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Originally Posted by Robodelfy
Sorry for the slow reply, I've been away

I have left the hygrometer in the kitchen for a while, it shows a low of 55% humidity and a high of 67%. The living room was about 56% to 62%

Does that seem like the kitchen will be much worse as far as humidity is concerned? it doesnt seem too different to me, but I have no idea what is damaging for a piano
As you have already concluded the kitchen is not much different from the living room. Humidity fluctuations between 40 to 70% are normal values for the UK and if these changes were detrimental to pianos there wouldn't be many pianos about. Prolonged periods below 40% or above 70% may affect tuning eventually. I am surprised that your humidity kept above 50% because it can easily fall towards 30% if there is a frost outside and we have had quite a few frosts in the north west of the UK this year.

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Originally Posted by SonatainfSharp
Originally Posted by Robodelfy
Thanks,

Its winter right now and I live in the south west of the uk which is very high humidity.

The living room would not put it infant of an external door. The kitchen does have French doors to the garden, but it would be 4m from the stove

I have many reasons explained earlier in this thread that the Kitchen would be the ideal place, but also want the piano to be ok!

Its a cheap hygrometer from amazon, not even sure how to calbrate it! But the reviews had people saying it was accurate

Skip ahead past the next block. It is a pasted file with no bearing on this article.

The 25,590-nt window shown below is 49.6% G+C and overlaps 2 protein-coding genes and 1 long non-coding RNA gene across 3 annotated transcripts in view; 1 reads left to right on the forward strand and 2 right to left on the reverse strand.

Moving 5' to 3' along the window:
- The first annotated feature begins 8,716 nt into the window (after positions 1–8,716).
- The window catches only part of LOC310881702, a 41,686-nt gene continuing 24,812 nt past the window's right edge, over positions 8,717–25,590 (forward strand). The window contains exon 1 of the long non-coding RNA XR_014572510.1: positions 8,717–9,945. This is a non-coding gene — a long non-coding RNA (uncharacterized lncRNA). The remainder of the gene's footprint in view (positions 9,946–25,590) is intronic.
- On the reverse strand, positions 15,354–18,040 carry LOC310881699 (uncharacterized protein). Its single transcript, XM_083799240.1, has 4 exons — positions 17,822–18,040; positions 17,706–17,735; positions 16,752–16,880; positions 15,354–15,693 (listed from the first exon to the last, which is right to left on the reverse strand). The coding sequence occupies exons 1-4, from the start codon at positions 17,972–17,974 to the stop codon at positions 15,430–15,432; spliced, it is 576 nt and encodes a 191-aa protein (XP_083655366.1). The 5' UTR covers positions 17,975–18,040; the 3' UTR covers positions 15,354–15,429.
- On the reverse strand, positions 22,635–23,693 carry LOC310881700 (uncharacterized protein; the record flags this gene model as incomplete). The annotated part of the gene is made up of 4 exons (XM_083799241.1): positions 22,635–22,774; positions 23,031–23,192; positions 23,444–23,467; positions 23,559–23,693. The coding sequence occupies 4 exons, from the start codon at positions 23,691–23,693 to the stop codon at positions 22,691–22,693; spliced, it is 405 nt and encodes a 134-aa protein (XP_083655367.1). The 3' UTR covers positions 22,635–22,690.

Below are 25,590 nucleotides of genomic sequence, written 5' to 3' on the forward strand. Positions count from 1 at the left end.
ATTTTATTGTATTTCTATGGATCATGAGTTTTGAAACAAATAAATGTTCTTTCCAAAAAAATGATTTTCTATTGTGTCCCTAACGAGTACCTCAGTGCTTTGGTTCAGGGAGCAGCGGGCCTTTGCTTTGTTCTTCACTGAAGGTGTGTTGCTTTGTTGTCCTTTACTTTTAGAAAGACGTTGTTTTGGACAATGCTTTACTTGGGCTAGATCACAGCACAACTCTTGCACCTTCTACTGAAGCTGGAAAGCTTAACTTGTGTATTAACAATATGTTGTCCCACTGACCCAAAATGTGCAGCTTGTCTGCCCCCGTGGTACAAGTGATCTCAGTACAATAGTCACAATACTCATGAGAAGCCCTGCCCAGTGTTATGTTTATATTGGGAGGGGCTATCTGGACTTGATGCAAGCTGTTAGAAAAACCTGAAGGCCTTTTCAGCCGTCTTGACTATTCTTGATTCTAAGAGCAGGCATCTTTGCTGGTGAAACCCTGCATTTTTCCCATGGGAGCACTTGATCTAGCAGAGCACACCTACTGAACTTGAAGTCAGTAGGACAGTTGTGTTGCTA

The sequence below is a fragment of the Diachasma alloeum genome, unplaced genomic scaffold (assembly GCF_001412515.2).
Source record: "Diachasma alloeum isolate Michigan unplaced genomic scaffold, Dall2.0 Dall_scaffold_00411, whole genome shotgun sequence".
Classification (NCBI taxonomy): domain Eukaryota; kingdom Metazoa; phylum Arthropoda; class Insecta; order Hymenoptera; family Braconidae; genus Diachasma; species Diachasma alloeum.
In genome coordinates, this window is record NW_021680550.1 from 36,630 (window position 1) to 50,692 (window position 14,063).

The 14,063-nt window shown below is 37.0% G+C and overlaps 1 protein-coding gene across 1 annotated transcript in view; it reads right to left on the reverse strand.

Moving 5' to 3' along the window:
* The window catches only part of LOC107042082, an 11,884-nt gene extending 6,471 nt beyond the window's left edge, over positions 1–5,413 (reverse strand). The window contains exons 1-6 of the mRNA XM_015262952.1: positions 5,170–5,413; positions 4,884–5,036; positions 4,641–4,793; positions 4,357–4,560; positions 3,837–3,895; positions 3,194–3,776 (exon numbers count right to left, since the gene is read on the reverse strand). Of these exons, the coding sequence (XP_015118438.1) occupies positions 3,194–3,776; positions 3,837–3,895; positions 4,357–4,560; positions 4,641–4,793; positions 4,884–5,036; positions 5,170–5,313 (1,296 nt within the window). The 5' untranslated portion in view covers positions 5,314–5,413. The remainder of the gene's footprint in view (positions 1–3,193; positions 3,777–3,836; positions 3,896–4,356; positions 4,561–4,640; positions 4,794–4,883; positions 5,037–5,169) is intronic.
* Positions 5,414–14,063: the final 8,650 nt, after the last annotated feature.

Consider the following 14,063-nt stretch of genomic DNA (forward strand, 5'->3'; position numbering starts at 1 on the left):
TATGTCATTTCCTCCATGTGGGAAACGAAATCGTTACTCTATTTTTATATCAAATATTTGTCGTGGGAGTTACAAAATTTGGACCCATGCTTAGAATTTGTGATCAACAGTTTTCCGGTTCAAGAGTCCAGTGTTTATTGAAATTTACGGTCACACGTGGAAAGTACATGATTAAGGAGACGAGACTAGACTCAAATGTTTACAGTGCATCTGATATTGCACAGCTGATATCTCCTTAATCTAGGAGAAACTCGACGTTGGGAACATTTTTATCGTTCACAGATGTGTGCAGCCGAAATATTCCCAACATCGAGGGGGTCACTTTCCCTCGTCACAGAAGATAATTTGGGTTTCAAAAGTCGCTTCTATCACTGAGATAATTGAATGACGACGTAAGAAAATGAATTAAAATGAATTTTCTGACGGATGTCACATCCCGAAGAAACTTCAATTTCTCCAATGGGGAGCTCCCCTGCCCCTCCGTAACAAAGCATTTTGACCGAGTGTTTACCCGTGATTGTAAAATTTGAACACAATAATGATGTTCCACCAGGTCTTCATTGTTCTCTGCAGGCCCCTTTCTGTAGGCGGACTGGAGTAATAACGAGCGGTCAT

Yep, I read all the reasons. It's a tough spot to be in. I don't live in the UK, but I have enough European friends to understand that living situations there are quite different than here in the US. Living-wise, the kitchen is perfect for you. Piano-wise, it leans best towards the livingroom. I guess you could try both places for a two weeks and see if you get used to it in the livingroom? I don't think a week or two will ruin a piano. Six months in a bad spot, yes, but not two weeks.

You need to calibrate your hygrometer. You can look up very specific instructions online, but essentially you stick it in a sealed bag with rice and a few drops of water for several hours. Take note of what it *should* read vs what it *does* read and make note of the difference. Take that difference away from what your hygrometer says when it's in the room. Do it every year as hygrometers will stray. It can be a difference of 1% or even 10% or more!

Thanks for the advice, I will look up how to calibrate it

and maybe I do just need to test it in both rooms, but I'm also spending a lot on custom shelves in the kitchen which would be affected by the piano.

What I dont understand is how you really notice any issues or damage with the piano, I imagine it would take a long time and be very gradual that you cant even tell its happening!

When you say ruin a piano, what do you mean exactly?

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Originally Posted by keff
Originally Posted by Robodelfy
Sorry for the slow reply, I've been away

I have left the hygrometer in the kitchen for a while, it shows a low of 55% humidity and a high of 67%. The living room was about 56% to 62%

Does that seem like the kitchen will be much worse as far as humidity is concerned? it doesnt seem too different to me, but I have no idea what is damaging for a piano
As you have already concluded the kitchen is not much different from the living room. Humidity fluctuations between 40 to 70% are normal values for the UK and if these changes were detrimental to pianos there wouldn't be many pianos about. Prolonged periods below 40% or above 70% may affect tuning eventually. I am surprised that your humidity kept above 50% because it can easily fall towards 30% if there is a frost outside and we have had quite a few frosts in the north west of the UK this year.

Ok thanks, thats good to hear. Yeah theres not a huge difference. I will need to see when more cooking/boiling water happens


Its not been very cold here at all this winter, even this week we had 12 degrees. And its been raining quite a bit

So do you think people are over reacting a little about pianos getting ruined by humidity? I just dont know how you can really tell unless many years have passed